NOT FINAL UNTIL TIME EXPIRES TO FILE REHEARING MOTION AND, IF FILED, DETERMINED
IN THE DISTRICT COURT OF APPEAL OF FLORIDA SECOND DISTRICT
WESLEY LEE COX,
) ) Appellant/Cross-Appellee, ) ) v. ) ) PAULA LOUISE COX, ) ) Appellee/Cross-Appellant. ) ___________________________________ ) Opinion filed April 3, 2009. Appeal from the Circuit Court for Hillsborough County; Steven Scott Stephens, Judge. Virginia R. Vetter, Tampa, for Appellant/ Cross-Appellee. Richard A. Harrison and Amy D. Singer of Allen Dell, P.A, Tampa, for Appellee/CrossAppellant.
Case No. 2D07-2697
SILBERMAN, Judge. Wesley Lee Cox (the Husband) appeals a Second Amended Final Judgment of Dissolution of Marriage (the judgment) and challenges portions of the equitable distribution and the award of permanent alimony. Paula Louise Cox (the Wife) filed a cross-appeal, and we affirm without discussion on the cross-appeal. On the main
appeal, we affirm the equitable distribution, reverse the alimony award, and remand for a redetermination of the need for and amount of alimony and for the recalculation of child support. Regarding the equitable distribution award, we have noted the Husband's argument as to his Social Security disability benefits. However, the Husband did not preserve the issue of whether federal law prohibits the treatment of Social Security disability benefits as marital assets because he did not make that specific argument in the trial court. See Naples v. Naples, 967 So. 2d 944, 948 (Fla. 2d DCA 2007) (determining that because the husband failed to raise in the trial court the issue of whether federal law regarding the nonassignability of veterans' benefits precluded enforcement of an alimony provision, the husband failed to preserve the issue for review), review denied, 981 So. 2d 1200 (Fla.), cert. denied, 129 S. Ct. 246 (2008); Moss v. Moss, 939 So. 2d 159, 165 (Fla. 2d DCA 2006) (recognizing that the specific argument regarding an issue must be made in the trial court to preserve that issue for appellate review). Thus, we do not reach the issue of the equitable distribution of the Husband's Social Security disability benefits. The Husband also argues that the trial court erred by not including the Wife's 2003 tax refund as an asset subject to equitable distribution. Based on the limited information provided to the trial court, which did not clearly establish the refund amount, we conclude that the trial court did not commit reversible error on this point. As to the other issues the Husband raises regarding the equitable distribution, we affirm without discussion. Accordingly, we affirm the equitable distribution scheme in all respects.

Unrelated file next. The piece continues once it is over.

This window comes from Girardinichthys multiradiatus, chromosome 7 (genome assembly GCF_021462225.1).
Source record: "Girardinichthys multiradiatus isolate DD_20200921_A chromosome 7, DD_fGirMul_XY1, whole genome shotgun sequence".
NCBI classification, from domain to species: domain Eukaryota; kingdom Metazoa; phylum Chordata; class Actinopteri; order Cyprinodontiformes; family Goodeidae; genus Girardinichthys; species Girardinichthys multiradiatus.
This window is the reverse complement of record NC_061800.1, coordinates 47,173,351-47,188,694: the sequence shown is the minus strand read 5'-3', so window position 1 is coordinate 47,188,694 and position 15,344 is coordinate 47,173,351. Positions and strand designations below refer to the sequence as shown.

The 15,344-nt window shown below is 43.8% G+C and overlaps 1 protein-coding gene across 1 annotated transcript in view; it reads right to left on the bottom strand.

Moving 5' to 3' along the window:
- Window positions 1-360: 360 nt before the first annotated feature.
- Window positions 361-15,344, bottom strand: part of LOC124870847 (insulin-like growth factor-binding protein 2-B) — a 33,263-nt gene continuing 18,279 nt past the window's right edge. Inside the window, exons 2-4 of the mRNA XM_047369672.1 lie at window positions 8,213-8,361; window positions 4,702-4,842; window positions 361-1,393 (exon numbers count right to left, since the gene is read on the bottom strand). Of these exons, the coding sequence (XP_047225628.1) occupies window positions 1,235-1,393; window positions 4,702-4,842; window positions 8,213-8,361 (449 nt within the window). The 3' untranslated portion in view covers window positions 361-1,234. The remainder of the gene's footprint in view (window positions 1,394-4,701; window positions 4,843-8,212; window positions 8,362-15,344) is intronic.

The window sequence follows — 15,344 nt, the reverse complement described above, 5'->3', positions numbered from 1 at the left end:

With regard to alimony, the trial court awarded to the Wife $500 per month in permanent periodic alimony. The trial court also determined that the Husband's child support obligation is $778 per month. We agree with the Husband's contention that it was improper for the trial court to consider the teenage daughter's expenses of $940.96 per month, as reflected on the Wife's financial affidavit, in determining the Wife's need for alimony. The Wife's financial affidavit and testimony reflect $5350.78 in monthly expenses, with $940.96 of those expenses specifically designated for the daughter. At trial, the Husband questioned the Wife about some of the daughter's expenses, such as the $125 per month for the daughter to go to the beauty parlor. In closing, the Husband argued that $940 of the Wife's deficit was attributable to the daughter. In response, the Wife stated that the summary provided to the trial court backed out the daughter's expenses from the financial affidavit. However, the charts attached to the judgment show the Wife's expenses to be $5351, and the judgment lists her monthly expenses as $5350.78. This is consistent with the Wife's financial affidavit and does not back out the daughter's expenses. In Storey v. Storey, 979 So. 2d 1057, 1057-58 (Fla. 2d DCA 2008), this court reversed an alimony award and remanded for recalculation without consideration of the children's expenses. There, the trial court awarded $2000 per month in alimony and $187 per month in child support. The wife's financial affidavit reflected children's expenses of $1370 per month. This court stated, "By considering these expenses in calculating the alimony, the trial court double counted child support." Id. at 1057. See also Levine v. Levine, 964 So. 2d 741, 742 (Fla. 4th DCA 2007) (reversing an alimony
award because it duplicated the child support when the accountant testified that the wife's "needs plus the children's together amounted to a net of $23,000 monthly"), review denied, 980 So. 2d 490 (Fla. 2008). Similarly, the trial court here double-counted the daughter's expenses in considering the $940.96 in monthly expenses to determine alimony and in also determining the Husband's child support obligation of $778. Therefore, we reverse the alimony award and remand for a redetermination of the Wife's alimony claim without the daughter's expenses. This will also require a recalculation of child support because alimony is determined before child support. See Storey, 979 So. 2d at 1057. Affirmed in part, reversed in part, and remanded.
NORTHCUTT, C.J., and LaROSE, J., Concur.